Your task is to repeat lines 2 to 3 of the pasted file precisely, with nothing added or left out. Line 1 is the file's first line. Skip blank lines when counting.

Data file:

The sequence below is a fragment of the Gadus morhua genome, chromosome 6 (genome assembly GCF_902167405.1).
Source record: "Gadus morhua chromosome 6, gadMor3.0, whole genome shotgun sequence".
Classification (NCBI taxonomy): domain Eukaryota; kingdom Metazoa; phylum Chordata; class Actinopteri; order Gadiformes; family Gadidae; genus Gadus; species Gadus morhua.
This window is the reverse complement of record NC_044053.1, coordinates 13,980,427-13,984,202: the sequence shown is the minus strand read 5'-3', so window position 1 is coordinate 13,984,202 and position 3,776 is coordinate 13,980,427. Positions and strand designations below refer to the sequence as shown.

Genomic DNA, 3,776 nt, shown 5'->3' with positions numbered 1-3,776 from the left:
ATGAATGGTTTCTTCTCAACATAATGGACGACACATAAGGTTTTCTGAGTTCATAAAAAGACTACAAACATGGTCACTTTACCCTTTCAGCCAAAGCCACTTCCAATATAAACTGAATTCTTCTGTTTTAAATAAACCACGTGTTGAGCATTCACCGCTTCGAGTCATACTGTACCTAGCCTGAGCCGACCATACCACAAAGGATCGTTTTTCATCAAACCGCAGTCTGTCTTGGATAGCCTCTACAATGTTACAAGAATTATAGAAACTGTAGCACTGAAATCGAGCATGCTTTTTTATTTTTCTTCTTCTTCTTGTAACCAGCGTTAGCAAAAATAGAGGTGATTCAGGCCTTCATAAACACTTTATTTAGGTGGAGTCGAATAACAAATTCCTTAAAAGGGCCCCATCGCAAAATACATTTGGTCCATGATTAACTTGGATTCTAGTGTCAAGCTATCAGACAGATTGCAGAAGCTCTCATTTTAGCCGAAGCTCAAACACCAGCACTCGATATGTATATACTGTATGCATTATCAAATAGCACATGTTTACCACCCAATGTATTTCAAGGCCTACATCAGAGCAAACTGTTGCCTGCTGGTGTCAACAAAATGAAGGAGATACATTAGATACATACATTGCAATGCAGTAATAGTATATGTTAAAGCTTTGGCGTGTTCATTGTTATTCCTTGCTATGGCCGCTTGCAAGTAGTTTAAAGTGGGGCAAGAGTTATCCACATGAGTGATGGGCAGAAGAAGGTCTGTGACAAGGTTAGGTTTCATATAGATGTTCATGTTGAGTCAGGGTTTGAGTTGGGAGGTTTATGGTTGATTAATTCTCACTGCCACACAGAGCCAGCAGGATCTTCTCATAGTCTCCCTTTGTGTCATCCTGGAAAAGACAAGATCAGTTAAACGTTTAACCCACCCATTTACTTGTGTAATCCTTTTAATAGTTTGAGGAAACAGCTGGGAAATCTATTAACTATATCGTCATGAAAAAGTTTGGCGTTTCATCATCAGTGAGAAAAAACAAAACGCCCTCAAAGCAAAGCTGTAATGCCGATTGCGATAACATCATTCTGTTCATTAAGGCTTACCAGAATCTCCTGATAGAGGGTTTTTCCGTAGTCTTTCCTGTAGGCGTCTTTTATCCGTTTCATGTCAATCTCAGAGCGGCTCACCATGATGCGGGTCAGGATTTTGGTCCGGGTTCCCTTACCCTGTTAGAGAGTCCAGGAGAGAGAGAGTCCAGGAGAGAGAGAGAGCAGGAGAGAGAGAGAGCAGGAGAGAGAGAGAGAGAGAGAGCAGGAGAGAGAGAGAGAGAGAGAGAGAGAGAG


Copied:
Source record: "Gadus morhua chromosome 6, gadMor3.0, whole genome shotgun sequence".
Classification (NCBI taxonomy): domain Eukaryota; kingdom Metazoa; phylum Chordata; class Actinopteri; order Gadiformes; family Gadidae; genus Gadus; species Gadus morhua.